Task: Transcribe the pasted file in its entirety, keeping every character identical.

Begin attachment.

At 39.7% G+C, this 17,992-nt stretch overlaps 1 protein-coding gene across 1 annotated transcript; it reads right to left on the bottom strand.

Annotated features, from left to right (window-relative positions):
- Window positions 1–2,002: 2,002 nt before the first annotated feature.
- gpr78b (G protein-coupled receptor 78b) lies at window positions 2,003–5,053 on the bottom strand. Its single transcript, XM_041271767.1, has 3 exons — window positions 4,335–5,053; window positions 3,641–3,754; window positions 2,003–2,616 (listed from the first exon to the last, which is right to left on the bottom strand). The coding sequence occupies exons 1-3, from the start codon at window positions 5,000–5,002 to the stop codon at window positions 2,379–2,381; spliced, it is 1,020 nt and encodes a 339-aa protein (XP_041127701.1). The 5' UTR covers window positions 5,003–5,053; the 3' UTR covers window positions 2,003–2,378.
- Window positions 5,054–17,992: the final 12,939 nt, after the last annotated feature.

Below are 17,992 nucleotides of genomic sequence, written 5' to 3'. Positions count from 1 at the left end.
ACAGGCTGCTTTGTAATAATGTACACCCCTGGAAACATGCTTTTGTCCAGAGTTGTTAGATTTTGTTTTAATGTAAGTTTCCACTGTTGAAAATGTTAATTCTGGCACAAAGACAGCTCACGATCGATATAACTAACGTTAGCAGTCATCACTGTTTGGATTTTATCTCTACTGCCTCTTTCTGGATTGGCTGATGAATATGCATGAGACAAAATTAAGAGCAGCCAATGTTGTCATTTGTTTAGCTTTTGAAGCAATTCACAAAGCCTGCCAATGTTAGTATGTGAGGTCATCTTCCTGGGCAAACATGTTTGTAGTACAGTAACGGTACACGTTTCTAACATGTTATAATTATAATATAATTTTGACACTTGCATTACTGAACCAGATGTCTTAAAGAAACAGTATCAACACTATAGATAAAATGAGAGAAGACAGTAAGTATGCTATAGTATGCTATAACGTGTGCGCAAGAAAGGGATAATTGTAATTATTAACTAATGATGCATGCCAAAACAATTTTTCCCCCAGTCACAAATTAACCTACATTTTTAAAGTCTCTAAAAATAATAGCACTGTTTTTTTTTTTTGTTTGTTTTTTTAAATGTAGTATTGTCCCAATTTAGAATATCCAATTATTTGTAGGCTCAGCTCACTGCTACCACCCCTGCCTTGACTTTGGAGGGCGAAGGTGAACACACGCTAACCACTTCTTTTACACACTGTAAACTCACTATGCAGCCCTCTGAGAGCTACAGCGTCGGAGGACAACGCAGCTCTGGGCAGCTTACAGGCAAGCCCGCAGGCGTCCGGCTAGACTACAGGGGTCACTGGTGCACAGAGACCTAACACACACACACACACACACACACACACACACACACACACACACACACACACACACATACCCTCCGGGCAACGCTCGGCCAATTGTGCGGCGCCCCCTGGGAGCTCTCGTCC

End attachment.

At 39.7% G+C, this 17,992-nt stretch overlaps 1 protein-coding gene across 1 annotated transcript; it reads right to left on the bottom strand.

Annotated features, from left to right (window-relative positions):
- Window positions 1–2,002: 2,002 nt before the first annotated feature.
- gpr78b (G protein-coupled receptor 78b) lies at window positions 2,003–5,053 on the bottom strand. Its single transcript, XM_041271767.1, has 3 exons — window positions 4,335–5,053; window positions 3,641–3,754; window positions 2,003–2,616 (listed from the first exon to the last, which is right to left on the bottom strand). The coding sequence occupies exons 1-3, from the start codon at window positions 5,000–5,002 to the stop codon at window positions 2,379–2,381; spliced, it is 1,020 nt and encodes a 339-aa protein (XP_041127701.1). The 5' UTR covers window positions 5,003–5,053; the 3' UTR covers window positions 2,003–2,378.
- Window positions 5,054–17,992: the final 12,939 nt, after the last annotated feature.

Below are 17,992 nucleotides of genomic sequence, written 5' to 3'. Positions count from 1 at the left end.
ACAGGCTGCTTTGTAATAATGTACACCCCTGGAAACATGCTTTTGTCCAGAGTTGTTAGATTTTGTTTTAATGTAAGTTTCCACTGTTGAAAATGTTAATTCTGGCACAAAGACAGCTCACGATCGATATAACTAACGTTAGCAGTCATCACTGTTTGGATTTTATCTCTACTGCCTCTTTCTGGATTGGCTGATGAATATGCATGAGACAAAATTAAGAGCAGCCAATGTTGTCATTTGTTTAGCTTTTGAAGCAATTCACAAAGCCTGCCAATGTTAGTATGTGAGGTCATCTTCCTGGGCAAACATGTTTGTAGTACAGTAACGGTACACGTTTCTAACATGTTATAATTATAATATAATTTTGACACTTGCATTACTGAACCAGATGTCTTAAAGAAACAGTATCAACACTATAGATAAAATGAGAGAAGACAGTAAGTATGCTATAGTATGCTATAACGTGTGCGCAAGAAAGGGATAATTGTAATTATTAACTAATGATGCATGCCAAAACAATTTTTCCCCCAGTCACAAATTAACCTACATTTTTAAAGTCTCTAAAAATAATAGCACTGTTTTTTTTTTTTGTTTGTTTTTTTAAATGTAGTATTGTCCCAATTTAGAATATCCAATTATTTGTAGGCTCAGCTCACTGCTACCACCCCTGCCTTGACTTTGGAGGGCGAAGGTGAACACACGCTAACCACTTCTTTTACACACTGTAAACTCACTATGCAGCCCTCTGAGAGCTACAGCGTCGGAGGACAACGCAGCTCTGGGCAGCTTACAGGCAAGCCCGCAGGCGTCCGGCTAGACTACAGGGGTCACTGGTGCACAGAGACCTAACACACACACACACACACACACACACACACACACACACACACACACACACACACACATACCCTCCGGGCAACGCTCGGCCAATTGTGCGGCGCCCCCTGGGAGCTCTCGTCC